Pushing boundaries ... Chris Lilley (centre) as Jonah in this latest series.

Pushing boundaries ... Chris Lilley (centre) as Jonah in this latest series.

The comedy of Chris Lilley is a rare but familiar jewel. It is not that the ability to draw laughter from cringe-making tension is unique. Ricky Gervais and Sacha Baron Cohen, the latter especially in his Ali G persona, have been giving masterclasses in the art for years.

But, along with Lilley, they mostly stand alone in television comedy, unchallenged for their ability to push out to the very edge of acceptability and beyond.

Lilley’s latest effort for the ABC, Jonah From Tonga, an essay on class, identity and race in six chapters, will upset and outrage, even as it delights and enlightens. Aunty very generously, and cunningly, released the entire series into the wild over the weekend, making it available to stream via the public broadcaster’s iView app.

But only long enough for the select few who were paying attention to binge-watch the outer-suburban saga of Jonah Takalua, the aggressively moronic, foul-mouthed 14-year-old larrikin islander from 2007's Summer Heights High.

As with Lilley’s previous series, it takes only a few minutes to make out fracture lines along which people are going to split. The obscenity. The racism. The exhausting homophobia. The cruelty. The stupidity. 

Many viewers will never see past them, either because Lilley offends their old world sensibilities, throwing F- and C-bombs around like punctuation marks, or because of his crime against the finer feelings of more modern folk who do not care for the use of the words “retard” or “gay” as an insult. These latter will find the opening episode, in which Jonah is temporarily exiled back to Tonga, especially uncomfortable. Lilley seems at times to be mocking the most powerless and even toying with racial contempt; the hot plutonium of modern comedy, challenged only by getting your hee-haws out of rape jokes.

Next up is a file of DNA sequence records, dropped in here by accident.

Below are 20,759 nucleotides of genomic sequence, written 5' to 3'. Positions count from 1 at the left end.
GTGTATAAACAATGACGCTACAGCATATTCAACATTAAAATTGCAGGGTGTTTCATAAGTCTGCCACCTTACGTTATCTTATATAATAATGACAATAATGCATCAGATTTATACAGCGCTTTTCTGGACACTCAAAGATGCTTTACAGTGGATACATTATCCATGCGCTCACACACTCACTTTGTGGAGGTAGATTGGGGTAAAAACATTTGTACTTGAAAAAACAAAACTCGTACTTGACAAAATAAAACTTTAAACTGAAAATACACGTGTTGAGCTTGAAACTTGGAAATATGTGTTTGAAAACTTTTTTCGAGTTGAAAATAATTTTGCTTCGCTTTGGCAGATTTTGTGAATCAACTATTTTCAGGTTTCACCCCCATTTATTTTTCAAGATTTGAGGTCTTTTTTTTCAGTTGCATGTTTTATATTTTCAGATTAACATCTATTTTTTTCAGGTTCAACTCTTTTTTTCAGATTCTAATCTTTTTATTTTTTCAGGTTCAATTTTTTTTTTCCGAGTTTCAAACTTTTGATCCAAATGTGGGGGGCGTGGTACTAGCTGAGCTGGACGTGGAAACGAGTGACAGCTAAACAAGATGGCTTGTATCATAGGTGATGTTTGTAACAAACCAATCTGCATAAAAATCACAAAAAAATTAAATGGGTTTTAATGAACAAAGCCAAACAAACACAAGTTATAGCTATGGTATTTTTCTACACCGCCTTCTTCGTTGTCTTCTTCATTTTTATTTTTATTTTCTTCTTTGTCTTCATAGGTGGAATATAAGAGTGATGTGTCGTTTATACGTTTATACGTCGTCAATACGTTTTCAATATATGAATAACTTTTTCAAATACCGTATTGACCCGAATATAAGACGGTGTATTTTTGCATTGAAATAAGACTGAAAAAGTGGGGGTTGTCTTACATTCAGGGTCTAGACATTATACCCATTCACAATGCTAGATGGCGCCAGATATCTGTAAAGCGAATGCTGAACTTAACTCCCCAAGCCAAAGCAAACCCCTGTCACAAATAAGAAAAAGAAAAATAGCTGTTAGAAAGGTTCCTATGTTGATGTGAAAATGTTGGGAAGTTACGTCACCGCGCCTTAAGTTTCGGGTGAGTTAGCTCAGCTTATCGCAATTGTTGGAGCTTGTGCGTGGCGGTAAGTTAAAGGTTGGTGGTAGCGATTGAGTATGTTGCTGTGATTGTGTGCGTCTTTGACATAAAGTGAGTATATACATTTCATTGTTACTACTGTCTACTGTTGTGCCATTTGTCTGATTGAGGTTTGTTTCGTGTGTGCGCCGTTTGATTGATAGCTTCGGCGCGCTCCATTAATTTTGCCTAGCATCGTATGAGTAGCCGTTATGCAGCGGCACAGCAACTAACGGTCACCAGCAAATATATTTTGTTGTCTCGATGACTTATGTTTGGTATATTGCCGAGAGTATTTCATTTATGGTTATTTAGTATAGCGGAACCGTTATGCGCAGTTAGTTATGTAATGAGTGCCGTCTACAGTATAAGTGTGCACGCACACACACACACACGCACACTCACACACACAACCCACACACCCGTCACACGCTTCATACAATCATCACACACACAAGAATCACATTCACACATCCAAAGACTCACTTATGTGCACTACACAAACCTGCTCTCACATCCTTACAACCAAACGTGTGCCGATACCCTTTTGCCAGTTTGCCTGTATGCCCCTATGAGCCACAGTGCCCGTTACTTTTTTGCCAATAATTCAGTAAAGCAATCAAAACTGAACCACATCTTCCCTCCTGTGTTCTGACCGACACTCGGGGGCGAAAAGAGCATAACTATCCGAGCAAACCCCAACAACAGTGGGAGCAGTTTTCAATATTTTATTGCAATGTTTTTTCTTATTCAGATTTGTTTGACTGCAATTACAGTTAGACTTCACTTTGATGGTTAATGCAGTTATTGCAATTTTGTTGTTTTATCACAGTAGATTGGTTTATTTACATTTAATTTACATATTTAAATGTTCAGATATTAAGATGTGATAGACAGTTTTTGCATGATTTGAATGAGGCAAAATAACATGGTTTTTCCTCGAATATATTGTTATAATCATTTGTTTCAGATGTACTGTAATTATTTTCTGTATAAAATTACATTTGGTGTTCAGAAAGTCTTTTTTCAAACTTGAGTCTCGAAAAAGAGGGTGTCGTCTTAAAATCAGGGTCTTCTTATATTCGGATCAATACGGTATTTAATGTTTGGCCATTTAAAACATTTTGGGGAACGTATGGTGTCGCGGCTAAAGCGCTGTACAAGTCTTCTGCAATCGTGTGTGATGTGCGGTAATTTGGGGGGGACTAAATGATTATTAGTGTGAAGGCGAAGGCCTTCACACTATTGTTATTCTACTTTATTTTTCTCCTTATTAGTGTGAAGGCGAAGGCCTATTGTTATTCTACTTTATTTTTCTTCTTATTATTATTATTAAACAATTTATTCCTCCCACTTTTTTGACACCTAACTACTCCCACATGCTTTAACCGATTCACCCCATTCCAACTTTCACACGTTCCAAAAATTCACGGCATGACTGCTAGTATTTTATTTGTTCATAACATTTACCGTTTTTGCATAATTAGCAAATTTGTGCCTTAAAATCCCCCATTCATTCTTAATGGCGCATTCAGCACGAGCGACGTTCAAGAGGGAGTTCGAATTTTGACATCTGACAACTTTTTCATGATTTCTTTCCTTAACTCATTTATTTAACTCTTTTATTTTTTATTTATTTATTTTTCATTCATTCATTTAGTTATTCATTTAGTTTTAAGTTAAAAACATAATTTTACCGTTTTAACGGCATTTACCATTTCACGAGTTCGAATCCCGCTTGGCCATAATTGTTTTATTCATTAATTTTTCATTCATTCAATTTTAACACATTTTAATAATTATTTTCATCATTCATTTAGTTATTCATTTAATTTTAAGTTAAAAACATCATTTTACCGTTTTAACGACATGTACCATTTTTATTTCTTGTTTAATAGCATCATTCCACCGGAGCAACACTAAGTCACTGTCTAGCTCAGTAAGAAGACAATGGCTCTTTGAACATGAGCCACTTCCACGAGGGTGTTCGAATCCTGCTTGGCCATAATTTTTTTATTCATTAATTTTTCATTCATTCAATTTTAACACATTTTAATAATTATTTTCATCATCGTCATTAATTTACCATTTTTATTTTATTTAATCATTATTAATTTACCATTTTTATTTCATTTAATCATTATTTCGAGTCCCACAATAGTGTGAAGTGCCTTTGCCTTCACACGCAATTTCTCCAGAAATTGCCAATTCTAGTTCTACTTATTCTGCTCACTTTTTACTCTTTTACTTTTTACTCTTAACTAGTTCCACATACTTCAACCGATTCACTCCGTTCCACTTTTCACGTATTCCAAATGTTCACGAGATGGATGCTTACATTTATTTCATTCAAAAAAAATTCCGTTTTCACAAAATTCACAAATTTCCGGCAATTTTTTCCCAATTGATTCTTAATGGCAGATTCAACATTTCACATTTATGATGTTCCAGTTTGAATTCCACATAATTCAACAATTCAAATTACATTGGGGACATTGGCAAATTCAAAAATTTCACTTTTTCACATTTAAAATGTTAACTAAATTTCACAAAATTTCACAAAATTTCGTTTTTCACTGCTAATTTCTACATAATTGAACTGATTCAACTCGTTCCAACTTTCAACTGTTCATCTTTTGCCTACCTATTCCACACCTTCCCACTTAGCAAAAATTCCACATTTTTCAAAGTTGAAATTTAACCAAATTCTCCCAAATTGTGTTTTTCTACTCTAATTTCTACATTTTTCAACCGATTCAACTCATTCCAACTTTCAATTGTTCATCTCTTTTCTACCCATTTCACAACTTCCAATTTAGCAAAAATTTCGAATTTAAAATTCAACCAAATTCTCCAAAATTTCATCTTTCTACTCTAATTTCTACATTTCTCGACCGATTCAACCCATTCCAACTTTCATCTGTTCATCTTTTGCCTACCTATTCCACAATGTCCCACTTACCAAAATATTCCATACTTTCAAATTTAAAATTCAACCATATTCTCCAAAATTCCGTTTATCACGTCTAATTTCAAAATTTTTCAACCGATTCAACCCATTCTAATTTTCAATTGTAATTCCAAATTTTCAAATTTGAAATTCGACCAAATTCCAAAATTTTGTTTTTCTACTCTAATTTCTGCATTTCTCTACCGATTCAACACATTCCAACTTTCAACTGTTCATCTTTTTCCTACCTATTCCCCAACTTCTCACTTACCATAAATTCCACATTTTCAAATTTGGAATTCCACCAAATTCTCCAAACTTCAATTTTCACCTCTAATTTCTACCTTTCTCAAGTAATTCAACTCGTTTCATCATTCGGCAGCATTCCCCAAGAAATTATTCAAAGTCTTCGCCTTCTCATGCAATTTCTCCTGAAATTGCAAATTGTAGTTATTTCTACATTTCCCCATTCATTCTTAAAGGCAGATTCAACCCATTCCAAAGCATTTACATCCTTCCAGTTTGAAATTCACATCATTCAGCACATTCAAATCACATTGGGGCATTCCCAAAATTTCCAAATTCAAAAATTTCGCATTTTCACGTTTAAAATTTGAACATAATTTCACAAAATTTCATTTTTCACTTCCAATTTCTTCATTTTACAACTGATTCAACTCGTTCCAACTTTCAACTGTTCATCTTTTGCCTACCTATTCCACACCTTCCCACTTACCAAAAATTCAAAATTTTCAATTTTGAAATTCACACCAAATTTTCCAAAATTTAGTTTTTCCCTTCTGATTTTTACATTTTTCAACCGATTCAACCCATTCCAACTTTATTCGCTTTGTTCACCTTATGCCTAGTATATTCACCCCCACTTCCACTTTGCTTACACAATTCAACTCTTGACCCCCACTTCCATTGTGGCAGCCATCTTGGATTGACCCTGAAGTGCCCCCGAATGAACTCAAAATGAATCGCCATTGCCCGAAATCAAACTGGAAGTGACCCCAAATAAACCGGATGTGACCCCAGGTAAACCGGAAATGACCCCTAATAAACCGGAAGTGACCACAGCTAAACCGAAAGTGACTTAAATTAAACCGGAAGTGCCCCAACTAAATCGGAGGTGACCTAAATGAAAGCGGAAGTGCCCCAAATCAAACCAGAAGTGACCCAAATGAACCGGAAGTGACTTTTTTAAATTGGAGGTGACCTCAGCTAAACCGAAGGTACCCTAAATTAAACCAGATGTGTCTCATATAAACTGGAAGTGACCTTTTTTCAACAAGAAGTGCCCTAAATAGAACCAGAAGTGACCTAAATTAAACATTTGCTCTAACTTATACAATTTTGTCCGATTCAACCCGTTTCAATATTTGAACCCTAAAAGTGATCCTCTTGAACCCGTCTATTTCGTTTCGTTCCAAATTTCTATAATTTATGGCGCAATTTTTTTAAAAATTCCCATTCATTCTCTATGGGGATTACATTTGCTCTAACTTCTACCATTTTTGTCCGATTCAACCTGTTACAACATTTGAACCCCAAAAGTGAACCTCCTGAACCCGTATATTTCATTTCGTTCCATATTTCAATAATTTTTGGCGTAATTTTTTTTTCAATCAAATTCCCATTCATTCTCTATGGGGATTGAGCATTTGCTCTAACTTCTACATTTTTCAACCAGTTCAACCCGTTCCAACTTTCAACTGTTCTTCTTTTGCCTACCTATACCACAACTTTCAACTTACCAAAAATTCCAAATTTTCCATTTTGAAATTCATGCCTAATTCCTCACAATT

But the arc of Lilley’s humour bends towards tragedy, not cheap shots. The unease that elicits nervous grins as a precursor to the explosive release of laughter comes not only because of his trespasses against modern manners (sometimes mislabelled political correctness), but also because he trespasses into areas rarely braved by other, safer comedians. Not just of race, sex and culture, but of the hard economic disparities underlying them. Without giving away spoilers, it’s fair to say Lilley lets none of his characters in Jonah get away with their stupidity.

It’s not all dark comedy and the theatre of pain, however. He gives us real character insights, both individually, and into the collectives for which those characters stand. The inchoate rage of Jonah and his “Fobbalicious crew” of Tongan misfits when Jonah’s break-dancing is exposed as a bit ordinary, is a triumph of showing, not telling and one of the most accurate portrayals of impotent teen rage you'll see this year.

Himself a former inmate of endless remedial classes at school, Lilley, isn’t mocking his subjects as much as trying to understand and explain them by osmosis. For the dimmer kiddies in the audience, there are sympathetic guides such as the long-suffering Mr Joseph, who runs the “Lazarus” program (back from the dead, geddit?) at the Holy Cross High School. Driven to explosive violence at least once an episode, the ex-soldier has great insight and patience with Jonah and friends, explaining to camera: “They're teenaged boys. The decision-making part of their brains hasn't fully developed. It's why they do such f---ed up things sometimes."

He wants a fair go for his misfits and losers. Just like Chris Lilley.

Jonah From Tonga premieres on Wednesday, May 7, at 9pm.